When configuring a referenced Model, the primary navigation style and images used to indicate selection state may be different than the parent Model’s UI. For background, see Runtime Navigation.
This section describes how parent and child (referenced) UIs with different primary navigation styles are integrated when you generate a UI, and what occurs at runtime when the end user transitions between parent and child UIs during a configuration session.
When a child Model is not instantiable, its UI can be integrated with its parent UI in one of the following ways:
It can be accessed via a drilldown link (hypertext, button, or image with a Go to Page action). This is the default behavior for referenced UIs. This option is always available regardless of the combination of navigation mechanisms.
It can be incorporated into the primary navigation mechanism of the parent Model, that is linked from a side navigation Menu or dynamic Model Tree, accessed via step-by-step navigation, or presented as one or more subtabs. (The various primary navigation mechanisms are described in User Interface Master Templates.)
It can be incorporated into the “parent page” as a subsection, in its own Header region. This option is only applicable to a “single-page” UI. If this is the Master Template setting and a non-instantiable referenced UI is not a single page, the default option (drilldown) will be used instead, and Configurator Developer displays a warning message when you generate the parent Model’s UI.
Referenced UI Page content can be displayed on a Page within the parent UI. For details, see Page Include Region.
If the parent UI specifies Model Tree navigation and the child UI does not, the parent Model Tree contains a link to the initial page of the child UI. The internal structure of the child Model does not appear in the parent Model Tree. When the end user navigates to the child Model’s initial page at runtime, its specified navigation mechanism will replace the Model Tree. When the end user navigates back to the parent Model, the Model Tree reappears.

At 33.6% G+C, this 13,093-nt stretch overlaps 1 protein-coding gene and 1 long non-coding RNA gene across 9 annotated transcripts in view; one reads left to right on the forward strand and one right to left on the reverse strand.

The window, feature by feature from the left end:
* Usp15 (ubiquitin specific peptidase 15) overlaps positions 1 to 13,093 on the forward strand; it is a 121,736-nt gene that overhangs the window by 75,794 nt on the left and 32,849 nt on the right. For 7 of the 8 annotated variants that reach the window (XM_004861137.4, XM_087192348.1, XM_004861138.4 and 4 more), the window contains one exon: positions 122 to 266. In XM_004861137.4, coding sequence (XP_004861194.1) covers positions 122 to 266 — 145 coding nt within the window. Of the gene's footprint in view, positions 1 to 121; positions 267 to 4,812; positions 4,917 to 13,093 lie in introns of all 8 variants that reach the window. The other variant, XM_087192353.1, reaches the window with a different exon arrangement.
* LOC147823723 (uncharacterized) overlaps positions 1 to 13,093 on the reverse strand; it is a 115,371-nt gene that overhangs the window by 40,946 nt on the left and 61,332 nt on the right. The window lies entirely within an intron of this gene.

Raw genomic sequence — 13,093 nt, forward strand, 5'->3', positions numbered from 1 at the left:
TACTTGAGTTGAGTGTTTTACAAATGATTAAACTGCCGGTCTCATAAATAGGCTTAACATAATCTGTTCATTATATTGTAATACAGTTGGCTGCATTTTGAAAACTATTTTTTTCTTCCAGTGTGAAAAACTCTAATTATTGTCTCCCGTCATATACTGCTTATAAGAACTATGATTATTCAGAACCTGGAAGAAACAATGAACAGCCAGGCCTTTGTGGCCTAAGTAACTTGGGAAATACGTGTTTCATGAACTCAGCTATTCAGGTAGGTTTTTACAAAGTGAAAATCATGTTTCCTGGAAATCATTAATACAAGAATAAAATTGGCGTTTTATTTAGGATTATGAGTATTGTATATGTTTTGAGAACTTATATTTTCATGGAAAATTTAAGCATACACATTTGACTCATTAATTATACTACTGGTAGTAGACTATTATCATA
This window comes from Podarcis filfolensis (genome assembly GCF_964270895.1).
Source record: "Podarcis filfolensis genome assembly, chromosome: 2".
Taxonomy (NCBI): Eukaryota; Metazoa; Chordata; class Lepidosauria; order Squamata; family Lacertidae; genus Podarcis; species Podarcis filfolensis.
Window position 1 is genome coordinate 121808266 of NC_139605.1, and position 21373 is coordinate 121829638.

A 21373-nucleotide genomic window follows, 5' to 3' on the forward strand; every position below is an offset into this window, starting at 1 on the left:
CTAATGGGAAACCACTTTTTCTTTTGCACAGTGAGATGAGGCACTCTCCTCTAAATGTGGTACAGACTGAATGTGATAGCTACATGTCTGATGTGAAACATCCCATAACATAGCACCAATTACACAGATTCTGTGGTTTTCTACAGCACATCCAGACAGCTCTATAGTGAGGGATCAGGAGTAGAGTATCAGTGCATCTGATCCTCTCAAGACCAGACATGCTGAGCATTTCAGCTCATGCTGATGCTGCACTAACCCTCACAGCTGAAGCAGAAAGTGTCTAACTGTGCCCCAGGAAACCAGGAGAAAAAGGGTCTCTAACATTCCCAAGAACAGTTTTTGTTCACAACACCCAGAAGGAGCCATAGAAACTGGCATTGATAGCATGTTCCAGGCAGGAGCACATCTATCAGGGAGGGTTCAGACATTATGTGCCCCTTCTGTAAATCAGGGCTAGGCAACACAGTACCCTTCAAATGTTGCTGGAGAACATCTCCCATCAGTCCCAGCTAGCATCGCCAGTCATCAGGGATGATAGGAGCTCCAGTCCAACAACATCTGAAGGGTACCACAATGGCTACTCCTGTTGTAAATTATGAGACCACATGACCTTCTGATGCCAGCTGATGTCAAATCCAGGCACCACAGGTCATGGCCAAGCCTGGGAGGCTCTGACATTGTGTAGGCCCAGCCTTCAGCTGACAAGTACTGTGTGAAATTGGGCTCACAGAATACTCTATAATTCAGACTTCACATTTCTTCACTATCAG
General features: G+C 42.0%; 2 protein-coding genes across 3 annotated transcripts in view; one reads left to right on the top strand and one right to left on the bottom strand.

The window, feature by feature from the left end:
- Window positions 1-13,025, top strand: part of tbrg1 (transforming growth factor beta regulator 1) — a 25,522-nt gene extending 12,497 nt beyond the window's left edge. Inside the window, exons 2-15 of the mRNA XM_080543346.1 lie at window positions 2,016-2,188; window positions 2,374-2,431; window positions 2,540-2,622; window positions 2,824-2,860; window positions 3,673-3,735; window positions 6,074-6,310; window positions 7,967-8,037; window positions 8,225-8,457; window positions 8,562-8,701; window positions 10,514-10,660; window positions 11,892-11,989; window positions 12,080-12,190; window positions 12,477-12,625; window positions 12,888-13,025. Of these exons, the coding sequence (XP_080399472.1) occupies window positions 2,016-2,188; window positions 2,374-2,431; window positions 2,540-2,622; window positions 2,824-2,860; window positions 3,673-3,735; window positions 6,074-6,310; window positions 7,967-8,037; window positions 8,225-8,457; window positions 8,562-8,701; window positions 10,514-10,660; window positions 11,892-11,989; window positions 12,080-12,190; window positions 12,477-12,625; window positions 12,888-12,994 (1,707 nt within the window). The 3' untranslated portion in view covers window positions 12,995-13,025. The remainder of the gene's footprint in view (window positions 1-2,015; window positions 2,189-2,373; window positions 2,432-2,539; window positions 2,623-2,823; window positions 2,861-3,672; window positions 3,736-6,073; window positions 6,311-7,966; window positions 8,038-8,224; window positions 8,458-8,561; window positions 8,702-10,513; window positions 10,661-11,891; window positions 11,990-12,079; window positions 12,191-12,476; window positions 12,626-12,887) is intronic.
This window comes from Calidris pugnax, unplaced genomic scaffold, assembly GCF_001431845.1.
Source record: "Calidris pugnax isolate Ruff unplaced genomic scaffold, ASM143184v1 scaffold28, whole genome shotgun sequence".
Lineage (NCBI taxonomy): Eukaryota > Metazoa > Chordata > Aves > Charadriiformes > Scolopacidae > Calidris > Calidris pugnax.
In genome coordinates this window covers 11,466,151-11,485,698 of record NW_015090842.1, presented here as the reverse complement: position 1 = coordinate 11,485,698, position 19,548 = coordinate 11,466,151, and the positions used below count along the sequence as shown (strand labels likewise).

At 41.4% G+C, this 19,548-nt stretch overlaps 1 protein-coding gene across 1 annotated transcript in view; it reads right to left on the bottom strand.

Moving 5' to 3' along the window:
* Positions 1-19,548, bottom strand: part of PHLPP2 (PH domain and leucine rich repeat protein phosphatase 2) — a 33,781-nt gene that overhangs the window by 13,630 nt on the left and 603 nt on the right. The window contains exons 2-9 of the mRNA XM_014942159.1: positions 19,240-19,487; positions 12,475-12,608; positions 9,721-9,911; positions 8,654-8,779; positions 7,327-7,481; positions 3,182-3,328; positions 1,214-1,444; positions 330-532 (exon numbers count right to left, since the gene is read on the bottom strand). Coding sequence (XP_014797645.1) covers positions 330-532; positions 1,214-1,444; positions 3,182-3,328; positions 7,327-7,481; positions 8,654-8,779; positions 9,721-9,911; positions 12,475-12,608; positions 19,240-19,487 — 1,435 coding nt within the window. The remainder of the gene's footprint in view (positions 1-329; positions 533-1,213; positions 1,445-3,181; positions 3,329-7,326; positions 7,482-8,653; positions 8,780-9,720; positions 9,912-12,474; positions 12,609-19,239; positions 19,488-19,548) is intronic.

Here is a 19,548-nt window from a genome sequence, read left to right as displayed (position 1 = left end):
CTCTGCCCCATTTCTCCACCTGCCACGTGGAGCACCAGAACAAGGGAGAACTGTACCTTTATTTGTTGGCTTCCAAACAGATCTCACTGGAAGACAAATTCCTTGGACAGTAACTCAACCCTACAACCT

If both the parent and child UIs specify Model Tree navigation, the parent Model Tree includes the entire Model Tree of the child at the appropriate location.
Integration of static navigation mechanisms, such as the single or multiple-level side Menus, occurs when you generate or refresh the parent Model’s UI, rather than being integrated at runtime. This means you can edit the integrated contents of the side menu in the parent UI. (This integration only occurs for non-instantiable Model References.)
When the child Model is instantiable, the instances are always created and accessed via a UI element that provides access to instances at runtime (either an Instance Management Table or Single Instance Control Region, depending on the maximum number of instances permitted). In most cases, the child UI’s primary navigation style becomes active, replacing the parent’s navigation style.
If the parent UI specifies Model Tree navigation and the child UI does not, the parent Model Tree does not contain any child content. In this case, the end user navigates using the aforementioned instance control UI elements.
If both the parent and child UIs specify Model Tree navigation, the parent Model Tree will include the Model Tree of each existing child instance at the appropriate location.
Child instances must be created via instance control elements, UI Actions, or Configurator Extensions; the Model Tree does not provide another method of creating instances.
The integration of parent and child Model Tree structures occurs at runtime and the integration points are specified in the parent Model Tree. Configurator Developer sets the integration points when you generate or refresh the parent Model’s UI, and bases them on the location of the Reference in the Model structure. You can modify the integration points when editing the contents of the parent Model Tree. (This is the same whether the referenced Model is instantiable or not.)
Configurator Developer stores a referenced Model’s UI definition in the referenced Model, not in the parent Model. Therefore, a referenced Model’s UI is read-only when viewed from its parent. To modify a referenced UI, you must first open the Model to which it belongs in the User Interface area of the Workbench.
You do not need to refresh the parent Model’s UI after making changes to a referenced Model. Because the UI for a referenced Model is linked to the parent Model’s UI, any changes to the referenced UI are reflected in the parent Model’s UI automatically.
Configurator Developer prevents you from deleting a UI that is referenced by another Model, since doing so would cause pages to be missing from the parent Model’s UI.